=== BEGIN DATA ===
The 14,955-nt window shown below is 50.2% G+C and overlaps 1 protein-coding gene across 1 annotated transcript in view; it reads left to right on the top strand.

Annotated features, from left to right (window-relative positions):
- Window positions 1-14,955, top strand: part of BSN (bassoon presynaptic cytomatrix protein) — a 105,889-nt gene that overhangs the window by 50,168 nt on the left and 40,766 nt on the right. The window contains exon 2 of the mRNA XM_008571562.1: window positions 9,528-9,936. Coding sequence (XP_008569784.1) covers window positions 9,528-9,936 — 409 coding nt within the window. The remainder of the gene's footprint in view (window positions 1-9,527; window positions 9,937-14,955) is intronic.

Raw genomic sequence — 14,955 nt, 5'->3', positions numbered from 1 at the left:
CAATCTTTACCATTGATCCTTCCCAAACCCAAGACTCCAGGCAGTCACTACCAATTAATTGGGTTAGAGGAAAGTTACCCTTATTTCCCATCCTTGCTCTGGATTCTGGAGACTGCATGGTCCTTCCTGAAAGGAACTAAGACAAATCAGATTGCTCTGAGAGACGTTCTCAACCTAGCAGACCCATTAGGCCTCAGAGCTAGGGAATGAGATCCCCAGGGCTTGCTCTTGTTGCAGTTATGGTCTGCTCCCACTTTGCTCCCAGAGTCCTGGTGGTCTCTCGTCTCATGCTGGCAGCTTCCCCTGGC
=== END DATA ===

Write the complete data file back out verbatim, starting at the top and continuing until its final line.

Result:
The 14,955-nt window shown below is 50.2% G+C and overlaps 1 protein-coding gene across 1 annotated transcript in view; it reads left to right on the top strand.

Annotated features, from left to right (window-relative positions):
- Window positions 1-14,955, top strand: part of BSN (bassoon presynaptic cytomatrix protein) — a 105,889-nt gene that overhangs the window by 50,168 nt on the left and 40,766 nt on the right. The window contains exon 2 of the mRNA XM_008571562.1: window positions 9,528-9,936. Coding sequence (XP_008569784.1) covers window positions 9,528-9,936 — 409 coding nt within the window. The remainder of the gene's footprint in view (window positions 1-9,527; window positions 9,937-14,955) is intronic.

Raw genomic sequence — 14,955 nt, 5'->3', positions numbered from 1 at the left:
CAATCTTTACCATTGATCCTTCCCAAACCCAAGACTCCAGGCAGTCACTACCAATTAATTGGGTTAGAGGAAAGTTACCCTTATTTCCCATCCTTGCTCTGGATTCTGGAGACTGCATGGTCCTTCCTGAAAGGAACTAAGACAAATCAGATTGCTCTGAGAGACGTTCTCAACCTAGCAGACCCATTAGGCCTCAGAGCTAGGGAATGAGATCCCCAGGGCTTGCTCTTGTTGCAGTTATGGTCTGCTCCCACTTTGCTCCCAGAGTCCTGGTGGTCTCTCGTCTCATGCTGGCAGCTTCCCCTGGC